const { handleInputChange } = InputHook(registerProps);
    const handleSubmit = (e: any) => {
        e.preventDefault();
        const { username, email, password, passwordConf } = registerProps.user;
        const creds = {
            username,
            email,
            password,
        };
        console.log(creds);
        registerProps.signUpInit(creds, registerProps.history);
    };
    const { username, email, password, passwordConf, passwordConfError, usernameError, passwordError, emailError } = registerProps.user;

    const isEnabled = passwordConfError === true && emailError === true && passwordError === true && usernameError === true ? false : true;
    return (
        <Fragment>
            <Typography variant="h4" style={{ letterSpacing: "2px" }}>
                Register
            </Typography>
            {registerProps.user.error && <div>{registerProps.user.error}</div>}
            <SignUpForm
                submit={handleSubmit}
                usernameChange={handleInputChange}
                emailChange={handleInputChange}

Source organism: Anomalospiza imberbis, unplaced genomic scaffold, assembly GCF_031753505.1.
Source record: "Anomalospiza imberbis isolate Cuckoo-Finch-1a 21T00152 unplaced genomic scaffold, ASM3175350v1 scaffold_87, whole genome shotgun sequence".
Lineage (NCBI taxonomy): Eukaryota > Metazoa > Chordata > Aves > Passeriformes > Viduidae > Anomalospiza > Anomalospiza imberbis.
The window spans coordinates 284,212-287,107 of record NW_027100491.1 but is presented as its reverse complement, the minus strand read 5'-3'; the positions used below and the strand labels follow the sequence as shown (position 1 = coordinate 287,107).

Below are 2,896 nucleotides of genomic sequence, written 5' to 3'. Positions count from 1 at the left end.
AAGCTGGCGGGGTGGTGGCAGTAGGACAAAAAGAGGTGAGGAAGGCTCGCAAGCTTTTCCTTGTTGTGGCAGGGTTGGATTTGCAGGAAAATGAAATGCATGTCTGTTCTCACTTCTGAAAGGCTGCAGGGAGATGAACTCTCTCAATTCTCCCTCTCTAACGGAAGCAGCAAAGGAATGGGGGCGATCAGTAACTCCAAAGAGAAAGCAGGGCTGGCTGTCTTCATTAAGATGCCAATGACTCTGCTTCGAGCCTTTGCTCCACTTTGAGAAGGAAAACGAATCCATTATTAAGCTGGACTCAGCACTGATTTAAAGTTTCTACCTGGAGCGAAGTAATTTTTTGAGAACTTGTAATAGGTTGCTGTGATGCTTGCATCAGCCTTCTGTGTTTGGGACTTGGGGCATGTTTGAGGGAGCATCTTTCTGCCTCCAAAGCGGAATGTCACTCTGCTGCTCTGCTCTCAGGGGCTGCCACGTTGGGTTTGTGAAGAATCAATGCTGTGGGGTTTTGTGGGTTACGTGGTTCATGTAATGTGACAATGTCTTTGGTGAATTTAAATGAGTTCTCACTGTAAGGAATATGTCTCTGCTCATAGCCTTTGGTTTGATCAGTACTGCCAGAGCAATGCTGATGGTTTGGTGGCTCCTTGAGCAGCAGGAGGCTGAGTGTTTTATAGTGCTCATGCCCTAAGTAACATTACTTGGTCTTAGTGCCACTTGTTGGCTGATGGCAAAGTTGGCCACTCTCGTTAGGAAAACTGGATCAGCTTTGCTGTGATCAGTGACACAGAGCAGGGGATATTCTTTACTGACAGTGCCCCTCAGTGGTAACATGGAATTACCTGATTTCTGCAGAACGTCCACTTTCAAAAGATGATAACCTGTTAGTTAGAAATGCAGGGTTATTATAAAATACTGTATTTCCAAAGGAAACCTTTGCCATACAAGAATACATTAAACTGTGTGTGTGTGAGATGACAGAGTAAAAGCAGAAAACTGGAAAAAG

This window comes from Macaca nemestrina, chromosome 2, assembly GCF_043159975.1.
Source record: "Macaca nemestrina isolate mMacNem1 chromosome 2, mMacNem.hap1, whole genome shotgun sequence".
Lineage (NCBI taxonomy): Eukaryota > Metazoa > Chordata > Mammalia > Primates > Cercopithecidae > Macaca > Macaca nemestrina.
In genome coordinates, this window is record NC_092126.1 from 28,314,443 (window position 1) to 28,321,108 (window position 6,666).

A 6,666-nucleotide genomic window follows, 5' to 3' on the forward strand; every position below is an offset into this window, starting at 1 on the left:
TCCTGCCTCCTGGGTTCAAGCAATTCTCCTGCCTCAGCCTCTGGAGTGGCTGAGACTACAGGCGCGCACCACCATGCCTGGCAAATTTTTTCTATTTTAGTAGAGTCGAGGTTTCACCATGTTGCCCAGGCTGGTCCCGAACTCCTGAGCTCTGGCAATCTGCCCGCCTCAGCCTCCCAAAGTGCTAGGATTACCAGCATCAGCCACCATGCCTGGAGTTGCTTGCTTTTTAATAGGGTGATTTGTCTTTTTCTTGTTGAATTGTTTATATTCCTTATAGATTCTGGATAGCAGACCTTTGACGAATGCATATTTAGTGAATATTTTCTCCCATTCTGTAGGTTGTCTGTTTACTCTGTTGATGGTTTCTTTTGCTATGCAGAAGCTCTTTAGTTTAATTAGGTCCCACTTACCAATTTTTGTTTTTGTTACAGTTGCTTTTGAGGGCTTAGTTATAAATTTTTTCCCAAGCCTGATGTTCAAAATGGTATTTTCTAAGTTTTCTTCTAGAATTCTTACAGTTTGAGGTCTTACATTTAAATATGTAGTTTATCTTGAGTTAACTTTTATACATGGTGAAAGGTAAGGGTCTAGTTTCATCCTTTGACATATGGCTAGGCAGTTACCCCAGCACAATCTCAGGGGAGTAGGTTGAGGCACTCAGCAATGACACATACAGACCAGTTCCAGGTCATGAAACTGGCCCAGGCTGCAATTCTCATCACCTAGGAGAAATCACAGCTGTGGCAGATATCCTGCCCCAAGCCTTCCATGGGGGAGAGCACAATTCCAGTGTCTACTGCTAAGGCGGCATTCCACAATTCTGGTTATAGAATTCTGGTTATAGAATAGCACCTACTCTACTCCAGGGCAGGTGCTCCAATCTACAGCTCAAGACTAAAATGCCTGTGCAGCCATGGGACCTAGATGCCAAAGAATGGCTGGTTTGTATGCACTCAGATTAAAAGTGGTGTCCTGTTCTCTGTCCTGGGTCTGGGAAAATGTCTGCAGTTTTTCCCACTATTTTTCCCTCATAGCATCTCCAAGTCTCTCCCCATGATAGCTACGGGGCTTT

passwordChange={handleInputChange}
                passwordConfChange={handleInputChange}
                username={username}
                password={password}
                passwordConf={passwordConf}
                email={email}
                usernameError={usernameError}
                passwordError={passwordError}
                passwordConfError={passwordConfError}
                emailError={emailError}
                disButton={isEnabled}
            />
        </Fragment>
    );
}

export default GridHoc(IsAuth(Register));
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I agree with the other answer from @jkettmann that you should abstract this. Generally speaking having a long list of if-else conditions usually has a better alternative.

That could be a reducer like mentioned, or could just be an object map like: